• Johnsgard, P. A. 1992. Birds of the Rocky Mountains with particular reference to national parks in the northern Rocky Mountain region. Lincoln: University of Nebraska Press. xi + 504 pp.
    • Land & Water Consulting, Inc., Missoula, MT., 2002, Montana Dept. of Transportation Wetland Mitigation Monitoring Report, Year 2001: Creston Site, Creston, Montana. Proj. No. 130091.007. July 2002. In 2001 Wetland Mitigation Monitoring Reports, Vol. I.
    • Land & Water Consulting, Inc., Missoula, MT., 2002, Montana Dept. of Transportation Wetland Mitigation Monitoring Report, Year 2001: Johnson - Valier, Valier, Montana. Proj. No. 130091.018. July 2002. In 2001 Wetland Mitigation Monitoring Reports, Vol. I.
    • Land & Water Consulting, Inc., Missoula, MT., 2002, Montana Dept. of Transportation Wetland Mitigation Monitoring Report, Year 2002: [Jack] Johnson - Valier, Montana. Proj. No. 130091.018. May 2003. In 2002 Wetland Mitigation Monitoring Reports, Vol. II.
    • Land & Water Consulting, Inc., Missoula, MT., 2002, Montana Dept. of Transportation Wetland Mitigation Monitoring Report, Year 2002: Circle Mitigation Site, Circle, Montana. Proj. No. 130091.039. February 2003. In 2002 Wetland Mitigation Monitoring Reports, Vol. I.
    • Land & Water Consulting, Inc., Missoula, MT., 2002, Montana Dept. of Transportation Wetland Mitigation Monitoring Report, Year 2002: Creston Site, Creston, Montana. Proj. No. 130091.007. February 2003. In 2002 Wetland Mitigation Monitoring Reports, Vol. I.
    • Lenard, S., J. Carlson, J. Ellis, C. Jones, and C. Tilly. 2003. P. D. Skaar's Montana Bird Distribution, 6th Edition. Montana Audubon: Helena, MT, 144 pp.
    • Montana Bird Distribution Committee. 2012. P.D. Skaar's Montana bird distribution. 7th Edition. Montana Audubon, Helena, Montana. 208 pp. + foldout map.
    • Robertson, R. J., B. J. Stutchbury, and R. R. Cohen. 1992. Tree Swallow (Tachycineta bicolor). Species Account Number 011. The Birds of North America Online (A. Poole, Ed.). Ithaca, NY: Cornell Laboratory of Ornithology; Retrieved 3/25/2008 from The Birds of North America Online database
    • Robertson, R.J., B.J. Stutchbury and R.R. Cohen. 1992. Tree Swallow (TACHYCINETA BICOLOR). In The Birds of North America, No. 11. A. Poole and F. Gill, eds. The Academy of Natural Sciencs, Philadelphi and The American Ornithologists Union, Washington, D.C. 27pp.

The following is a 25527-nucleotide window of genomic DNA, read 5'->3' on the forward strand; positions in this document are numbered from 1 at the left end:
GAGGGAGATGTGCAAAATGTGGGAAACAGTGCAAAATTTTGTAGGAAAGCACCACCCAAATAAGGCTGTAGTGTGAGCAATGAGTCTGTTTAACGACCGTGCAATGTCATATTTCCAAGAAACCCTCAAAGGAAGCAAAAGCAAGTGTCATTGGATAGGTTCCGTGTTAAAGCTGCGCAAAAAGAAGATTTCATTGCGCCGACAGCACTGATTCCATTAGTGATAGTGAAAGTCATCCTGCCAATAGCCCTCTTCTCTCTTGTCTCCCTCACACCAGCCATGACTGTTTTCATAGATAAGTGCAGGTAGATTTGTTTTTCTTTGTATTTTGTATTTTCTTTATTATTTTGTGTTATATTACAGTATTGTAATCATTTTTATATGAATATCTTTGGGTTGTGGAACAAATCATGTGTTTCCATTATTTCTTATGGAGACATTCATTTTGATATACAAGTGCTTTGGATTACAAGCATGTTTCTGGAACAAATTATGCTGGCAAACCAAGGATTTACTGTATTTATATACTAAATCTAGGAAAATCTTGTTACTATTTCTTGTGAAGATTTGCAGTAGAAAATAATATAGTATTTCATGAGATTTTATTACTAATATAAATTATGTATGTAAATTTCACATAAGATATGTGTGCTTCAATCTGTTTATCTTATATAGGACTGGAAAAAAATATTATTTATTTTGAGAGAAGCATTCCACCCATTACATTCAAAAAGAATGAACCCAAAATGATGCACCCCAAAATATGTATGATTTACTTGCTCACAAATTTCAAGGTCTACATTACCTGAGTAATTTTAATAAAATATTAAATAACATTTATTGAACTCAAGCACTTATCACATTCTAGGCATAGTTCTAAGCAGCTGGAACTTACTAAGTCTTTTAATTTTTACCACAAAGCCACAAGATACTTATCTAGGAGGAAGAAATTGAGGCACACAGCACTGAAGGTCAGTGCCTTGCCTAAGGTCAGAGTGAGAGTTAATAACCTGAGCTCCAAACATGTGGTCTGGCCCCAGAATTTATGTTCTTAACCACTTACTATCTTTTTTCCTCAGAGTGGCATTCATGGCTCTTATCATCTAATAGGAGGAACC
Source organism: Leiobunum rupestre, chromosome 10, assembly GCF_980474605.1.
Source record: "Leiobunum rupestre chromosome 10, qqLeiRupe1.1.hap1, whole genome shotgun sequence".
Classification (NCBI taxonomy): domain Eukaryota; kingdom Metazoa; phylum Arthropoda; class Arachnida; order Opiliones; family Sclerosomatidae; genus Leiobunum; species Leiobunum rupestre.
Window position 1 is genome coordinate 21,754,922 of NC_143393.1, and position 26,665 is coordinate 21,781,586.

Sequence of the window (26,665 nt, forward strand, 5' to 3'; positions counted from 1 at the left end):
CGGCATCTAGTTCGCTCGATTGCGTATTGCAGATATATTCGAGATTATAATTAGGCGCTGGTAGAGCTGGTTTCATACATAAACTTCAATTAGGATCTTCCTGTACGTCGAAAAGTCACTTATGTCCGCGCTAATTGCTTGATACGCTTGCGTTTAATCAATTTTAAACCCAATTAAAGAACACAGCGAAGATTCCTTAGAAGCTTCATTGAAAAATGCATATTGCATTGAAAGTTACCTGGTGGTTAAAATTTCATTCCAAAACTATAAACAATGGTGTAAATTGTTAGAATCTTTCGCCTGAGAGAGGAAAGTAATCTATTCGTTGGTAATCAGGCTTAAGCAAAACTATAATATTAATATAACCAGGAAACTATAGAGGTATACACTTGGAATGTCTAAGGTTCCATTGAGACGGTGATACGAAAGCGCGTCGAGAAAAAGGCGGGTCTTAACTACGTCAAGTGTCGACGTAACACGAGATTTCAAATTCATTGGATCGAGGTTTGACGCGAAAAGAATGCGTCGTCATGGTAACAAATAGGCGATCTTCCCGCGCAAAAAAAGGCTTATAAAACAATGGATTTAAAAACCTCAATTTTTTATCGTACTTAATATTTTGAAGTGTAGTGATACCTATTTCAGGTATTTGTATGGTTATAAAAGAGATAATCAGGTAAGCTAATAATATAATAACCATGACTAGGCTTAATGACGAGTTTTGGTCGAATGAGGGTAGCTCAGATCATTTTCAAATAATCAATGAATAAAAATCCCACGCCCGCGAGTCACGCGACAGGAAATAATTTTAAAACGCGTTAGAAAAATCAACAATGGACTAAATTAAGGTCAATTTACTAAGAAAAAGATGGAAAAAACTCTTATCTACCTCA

• Salt, W.R. and J.R. Salt. 1976. The birds of Alberta. Hurtig Publishers, Edmonton, Alberta. xv + 498 pp.
    • Stewart, R.E. 1975. Breeding birds of North Dakota. Tri-College Center for Environmental Studies, Fargo, North Dakota. 295 pp.
    • Turner, A., and C. Rose. 1989. Swallows and martins an identification guide. Houghton Mifflin Co., Boston.
    • U.S. Forest Service. 1991. Forest and rangeland birds of the United States: Natural history and habitat use. U.S. Department of Agriculture, Forest Service Agricultural Handbook 688. 625 pages.
    • Western Technology and Engineering, Inc. (WESTECH)., 2001, Wildlife Monitoring Absaloka Mine Area Annual Report, 2000. Montana SMP 85005. OSMP Montana 0007E. February 2001.
    • Wetlands West, Inc., Bozeman, MT., and Land & Water Consulting, Inc., Missoula, MT., 2002, Montana Dept. of Transportation Wetland Mitigation Monitoring Report, Year 2001: Crackerbox Creek, Glendive, Montana. Proj. No. 130091.022. July 2002. In 2001 Wetland Mitigation Monitoring Reports, Vol. I.
    • Wetlands West, Inc., Bozeman, MT., and Land & Water Consulting, Inc., Missoula, MT., 2002, Montana Dept. of Transportation Wetland Mitigation Monitoring Report, Year 2001: Lavina Wetland, Lavina, Montana. Proj. No. 130091.030. February 2002. In 2001 Wetland Mitigation Monitoring Reports, Vol. I.
    • Wetlands West, Inc., Bozeman, MT., and Land & Water Consulting, Inc., Missoula, MT., 2002, Montana Dept. of Transportation Wetland Mitigation Monitoring Report, Year 2001: Rey Creek, Three Forks, Montana. Proj. No. 130091.014. July 2002. In 2001 Wetland Mitigation Monitoring Reports, Vol. II.
    • Wetlands West, Inc., Bozeman, MT., and Land & Water Consulting, Inc., Missoula, MT., 2002, Montana Dept. of Transportation Wetland Mitigation Monitoring Report, Year 2001: Roundup Wetland, Roundup, Montana. Proj. No. 130091.031. July 2002. In 2001 Wetland Mitigation Monitoring Reports, Vol. II.
    • Wetlands West, Inc., Bozeman, MT., and Land & Water Consulting, Inc., Missoula, MT., 2002, Montana Dept. of Transportation Wetland Mitigation Monitoring Report, Year 2001: Ryegate Wetland, Ryegate, Montana. Proj. No. 130091.030. July 2002. In 2001 Wetland Mitigation Monitoring Reports, Vol. II.
    • Wetlands West, Inc., Bozeman, MT., and Land & Water Consulting, Inc., Missoula, MT., 2002, Montana Dept. of Transportation Wetland Mitigation Monitoring Report, Year 2001: Vince Ames, Red Lodge, Montana. Proj. No. 130091.033. July 2002. In 2001 Wetland Mitigation Monitoring Reports, Vol. II.
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Citation for data on this website:
Tree Swallow — Tachycineta bicolor.  Montana Field Guide.  Montana Natural Heritage Program and Montana Fish, Wildlife and Parks.  Retrieved on August 21, 2014, from http://FieldGuide.mt.gov/detail_ABPAU03010.aspx